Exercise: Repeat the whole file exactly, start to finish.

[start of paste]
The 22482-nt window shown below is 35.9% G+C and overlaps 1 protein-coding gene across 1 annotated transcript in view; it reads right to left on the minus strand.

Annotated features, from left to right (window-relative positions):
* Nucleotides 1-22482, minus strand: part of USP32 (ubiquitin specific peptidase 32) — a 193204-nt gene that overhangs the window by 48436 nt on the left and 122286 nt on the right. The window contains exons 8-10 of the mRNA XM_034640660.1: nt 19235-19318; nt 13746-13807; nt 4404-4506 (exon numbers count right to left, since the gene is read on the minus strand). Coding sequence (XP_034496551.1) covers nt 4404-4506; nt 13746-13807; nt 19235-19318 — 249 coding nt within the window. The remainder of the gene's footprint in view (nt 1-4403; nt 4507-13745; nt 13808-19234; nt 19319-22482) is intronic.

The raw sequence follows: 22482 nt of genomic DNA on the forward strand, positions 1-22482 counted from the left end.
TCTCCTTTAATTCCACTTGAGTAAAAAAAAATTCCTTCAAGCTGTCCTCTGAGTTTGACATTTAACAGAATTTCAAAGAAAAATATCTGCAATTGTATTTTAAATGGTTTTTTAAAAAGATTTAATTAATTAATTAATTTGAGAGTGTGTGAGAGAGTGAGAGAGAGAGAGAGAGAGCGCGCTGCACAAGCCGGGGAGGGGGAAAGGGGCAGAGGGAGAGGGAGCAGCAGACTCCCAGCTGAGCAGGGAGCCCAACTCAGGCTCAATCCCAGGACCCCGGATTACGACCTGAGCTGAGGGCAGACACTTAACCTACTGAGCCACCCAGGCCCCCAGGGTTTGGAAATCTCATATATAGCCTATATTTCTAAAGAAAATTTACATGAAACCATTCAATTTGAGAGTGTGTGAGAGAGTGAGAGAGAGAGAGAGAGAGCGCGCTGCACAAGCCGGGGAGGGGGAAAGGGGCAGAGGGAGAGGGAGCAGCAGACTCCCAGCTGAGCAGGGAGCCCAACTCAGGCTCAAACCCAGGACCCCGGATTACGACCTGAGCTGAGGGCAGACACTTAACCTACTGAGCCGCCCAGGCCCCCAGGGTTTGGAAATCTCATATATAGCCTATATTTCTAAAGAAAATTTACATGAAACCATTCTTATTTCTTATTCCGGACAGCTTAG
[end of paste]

The 22482-nt window shown below is 35.9% G+C and overlaps 1 protein-coding gene across 1 annotated transcript in view; it reads right to left on the minus strand.

Annotated features, from left to right (window-relative positions):
* Nucleotides 1-22482, minus strand: part of USP32 (ubiquitin specific peptidase 32) — a 193204-nt gene that overhangs the window by 48436 nt on the left and 122286 nt on the right. The window contains exons 8-10 of the mRNA XM_034640660.1: nt 19235-19318; nt 13746-13807; nt 4404-4506 (exon numbers count right to left, since the gene is read on the minus strand). Coding sequence (XP_034496551.1) covers nt 4404-4506; nt 13746-13807; nt 19235-19318 — 249 coding nt within the window. The remainder of the gene's footprint in view (nt 1-4403; nt 4507-13745; nt 13808-19234; nt 19319-22482) is intronic.

The raw sequence follows: 22482 nt of genomic DNA on the forward strand, positions 1-22482 counted from the left end.
TCTCCTTTAATTCCACTTGAGTAAAAAAAAATTCCTTCAAGCTGTCCTCTGAGTTTGACATTTAACAGAATTTCAAAGAAAAATATCTGCAATTGTATTTTAAATGGTTTTTTAAAAAGATTTAATTAATTAATTAATTTGAGAGTGTGTGAGAGAGTGAGAGAGAGAGAGAGAGAGCGCGCTGCACAAGCCGGGGAGGGGGAAAGGGGCAGAGGGAGAGGGAGCAGCAGACTCCCAGCTGAGCAGGGAGCCCAACTCAGGCTCAATCCCAGGACCCCGGATTACGACCTGAGCTGAGGGCAGACACTTAACCTACTGAGCCACCCAGGCCCCCAGGGTTTGGAAATCTCATATATAGCCTATATTTCTAAAGAAAATTTACATGAAACCATTCAATTTGAGAGTGTGTGAGAGAGTGAGAGAGAGAGAGAGAGAGCGCGCTGCACAAGCCGGGGAGGGGGAAAGGGGCAGAGGGAGAGGGAGCAGCAGACTCCCAGCTGAGCAGGGAGCCCAACTCAGGCTCAAACCCAGGACCCCGGATTACGACCTGAGCTGAGGGCAGACACTTAACCTACTGAGCCGCCCAGGCCCCCAGGGTTTGGAAATCTCATATATAGCCTATATTTCTAAAGAAAATTTACATGAAACCATTCTTATTTCTTATTCCGGACAGCTTAG